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Nathaniel Hawthorne: Wakefield


Nathaniel Hawthorne: Wakefield


“I recollect a story told as truth, of a man — let us call him Wakefield — who absented himself for a long time, from his wife…”

Nathaniel Hawthorne’s brilliant short story, Wakefield, forever established him as a master storyteller.

The premise is strikingly modern: a man who has lived for years with his wife suddenly walks out, moves a short distance away, and never comes back.

In Hawthorne’s own words:

“The man, under presence of going a journey, took lodgings in the next street to his own house; and there, unheard of by his wife or friends, and without the shadow of a reason for such self-banishment, dwelt upwards of twenty years…”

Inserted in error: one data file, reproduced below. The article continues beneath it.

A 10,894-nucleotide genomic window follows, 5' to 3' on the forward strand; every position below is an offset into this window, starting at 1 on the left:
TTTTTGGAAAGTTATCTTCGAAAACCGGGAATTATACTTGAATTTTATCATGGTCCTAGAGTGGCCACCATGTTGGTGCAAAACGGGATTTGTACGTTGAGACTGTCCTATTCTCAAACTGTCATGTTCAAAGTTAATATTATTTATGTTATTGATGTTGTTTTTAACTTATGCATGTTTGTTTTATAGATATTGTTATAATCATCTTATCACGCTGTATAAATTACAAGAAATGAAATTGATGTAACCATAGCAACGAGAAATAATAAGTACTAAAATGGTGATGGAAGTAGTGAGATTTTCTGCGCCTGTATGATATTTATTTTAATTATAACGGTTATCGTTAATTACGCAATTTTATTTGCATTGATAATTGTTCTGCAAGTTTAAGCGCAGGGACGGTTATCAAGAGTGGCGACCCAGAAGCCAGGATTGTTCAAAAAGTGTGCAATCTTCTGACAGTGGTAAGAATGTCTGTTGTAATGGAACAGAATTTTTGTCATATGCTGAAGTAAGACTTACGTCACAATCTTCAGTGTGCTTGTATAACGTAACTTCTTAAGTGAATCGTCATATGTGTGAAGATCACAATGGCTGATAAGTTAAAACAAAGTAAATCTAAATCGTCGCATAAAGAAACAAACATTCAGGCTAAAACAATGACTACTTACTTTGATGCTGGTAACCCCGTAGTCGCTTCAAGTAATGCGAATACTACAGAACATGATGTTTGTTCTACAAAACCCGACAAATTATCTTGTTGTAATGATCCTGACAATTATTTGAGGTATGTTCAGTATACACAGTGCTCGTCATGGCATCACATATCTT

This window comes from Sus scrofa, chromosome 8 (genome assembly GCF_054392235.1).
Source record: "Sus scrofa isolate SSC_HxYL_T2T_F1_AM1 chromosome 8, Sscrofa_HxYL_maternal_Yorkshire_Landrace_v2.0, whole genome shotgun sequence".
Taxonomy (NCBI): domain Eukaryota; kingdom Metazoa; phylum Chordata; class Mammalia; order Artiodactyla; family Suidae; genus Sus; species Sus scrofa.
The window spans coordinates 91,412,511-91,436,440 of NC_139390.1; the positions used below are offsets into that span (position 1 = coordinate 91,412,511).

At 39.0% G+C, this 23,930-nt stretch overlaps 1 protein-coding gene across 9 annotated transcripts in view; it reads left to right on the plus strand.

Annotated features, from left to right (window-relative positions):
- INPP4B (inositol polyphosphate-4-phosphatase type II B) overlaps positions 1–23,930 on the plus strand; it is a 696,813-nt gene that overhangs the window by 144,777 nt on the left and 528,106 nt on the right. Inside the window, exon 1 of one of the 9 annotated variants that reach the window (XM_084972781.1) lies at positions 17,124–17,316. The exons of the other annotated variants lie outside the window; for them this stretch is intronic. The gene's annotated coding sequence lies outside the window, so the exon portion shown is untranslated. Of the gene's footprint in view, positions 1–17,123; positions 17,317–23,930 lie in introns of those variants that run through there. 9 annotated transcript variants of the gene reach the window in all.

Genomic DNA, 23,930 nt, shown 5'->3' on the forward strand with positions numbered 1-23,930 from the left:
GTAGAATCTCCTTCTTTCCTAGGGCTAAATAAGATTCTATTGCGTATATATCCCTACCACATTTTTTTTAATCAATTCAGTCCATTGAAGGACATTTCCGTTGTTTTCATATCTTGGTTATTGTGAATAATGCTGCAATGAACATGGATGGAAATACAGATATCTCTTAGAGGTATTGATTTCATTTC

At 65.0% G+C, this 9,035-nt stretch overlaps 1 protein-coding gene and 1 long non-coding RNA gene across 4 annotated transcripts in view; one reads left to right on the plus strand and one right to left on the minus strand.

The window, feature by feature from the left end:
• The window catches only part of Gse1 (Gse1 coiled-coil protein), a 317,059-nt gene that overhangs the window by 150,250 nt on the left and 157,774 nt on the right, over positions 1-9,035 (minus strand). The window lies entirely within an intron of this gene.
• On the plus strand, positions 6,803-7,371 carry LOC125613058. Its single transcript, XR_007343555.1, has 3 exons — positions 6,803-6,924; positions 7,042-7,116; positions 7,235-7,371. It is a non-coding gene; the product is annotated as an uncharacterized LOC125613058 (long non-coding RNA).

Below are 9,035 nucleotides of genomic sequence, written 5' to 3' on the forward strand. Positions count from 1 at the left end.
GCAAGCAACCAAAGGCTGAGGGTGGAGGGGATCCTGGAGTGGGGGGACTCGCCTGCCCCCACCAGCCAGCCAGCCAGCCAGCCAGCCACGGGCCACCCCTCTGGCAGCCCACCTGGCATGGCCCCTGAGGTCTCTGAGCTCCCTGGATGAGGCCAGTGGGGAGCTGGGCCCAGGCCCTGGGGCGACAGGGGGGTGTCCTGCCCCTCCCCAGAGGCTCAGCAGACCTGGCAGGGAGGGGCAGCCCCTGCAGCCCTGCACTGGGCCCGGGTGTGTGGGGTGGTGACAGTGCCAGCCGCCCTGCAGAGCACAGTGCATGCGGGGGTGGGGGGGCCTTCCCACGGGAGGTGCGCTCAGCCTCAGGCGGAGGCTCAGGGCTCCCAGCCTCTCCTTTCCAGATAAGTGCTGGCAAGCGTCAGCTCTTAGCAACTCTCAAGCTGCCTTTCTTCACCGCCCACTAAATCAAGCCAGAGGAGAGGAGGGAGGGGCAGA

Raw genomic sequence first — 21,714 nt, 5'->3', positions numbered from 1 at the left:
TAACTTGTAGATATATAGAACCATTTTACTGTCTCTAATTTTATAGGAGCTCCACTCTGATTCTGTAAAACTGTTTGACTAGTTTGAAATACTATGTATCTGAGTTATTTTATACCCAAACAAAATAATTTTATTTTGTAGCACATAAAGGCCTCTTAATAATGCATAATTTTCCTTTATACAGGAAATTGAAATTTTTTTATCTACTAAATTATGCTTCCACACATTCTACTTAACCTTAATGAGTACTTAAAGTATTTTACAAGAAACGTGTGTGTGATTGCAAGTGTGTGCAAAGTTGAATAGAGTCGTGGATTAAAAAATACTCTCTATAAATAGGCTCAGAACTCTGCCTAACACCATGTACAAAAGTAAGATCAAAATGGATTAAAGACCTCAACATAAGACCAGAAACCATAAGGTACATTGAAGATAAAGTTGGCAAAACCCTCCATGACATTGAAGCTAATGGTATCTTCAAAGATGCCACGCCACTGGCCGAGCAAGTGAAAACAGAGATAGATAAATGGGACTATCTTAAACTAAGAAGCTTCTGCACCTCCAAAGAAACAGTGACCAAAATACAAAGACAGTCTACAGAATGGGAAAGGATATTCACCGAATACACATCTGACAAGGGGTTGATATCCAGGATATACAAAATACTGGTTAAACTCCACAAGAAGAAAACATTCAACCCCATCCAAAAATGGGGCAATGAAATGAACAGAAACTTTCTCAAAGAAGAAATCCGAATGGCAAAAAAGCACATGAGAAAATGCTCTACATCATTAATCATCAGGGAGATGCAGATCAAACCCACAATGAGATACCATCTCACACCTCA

We struggle to understand what seems senseless. But Hawthorne uses this to argue our ultimate isolation.

We cohabit—but are we really together? 

NATHANIEL HAWTHORNE (1804-1864), one of the greatest authors of the nineteenth century, transformed the art of fiction. The author of numerous novels and short stories, including The Scarlet Letter and The House of the Seven Gables, he was an acknowledged master of the form, and admired for his explorations of ancestral sin, guilt, and the concept of justice.

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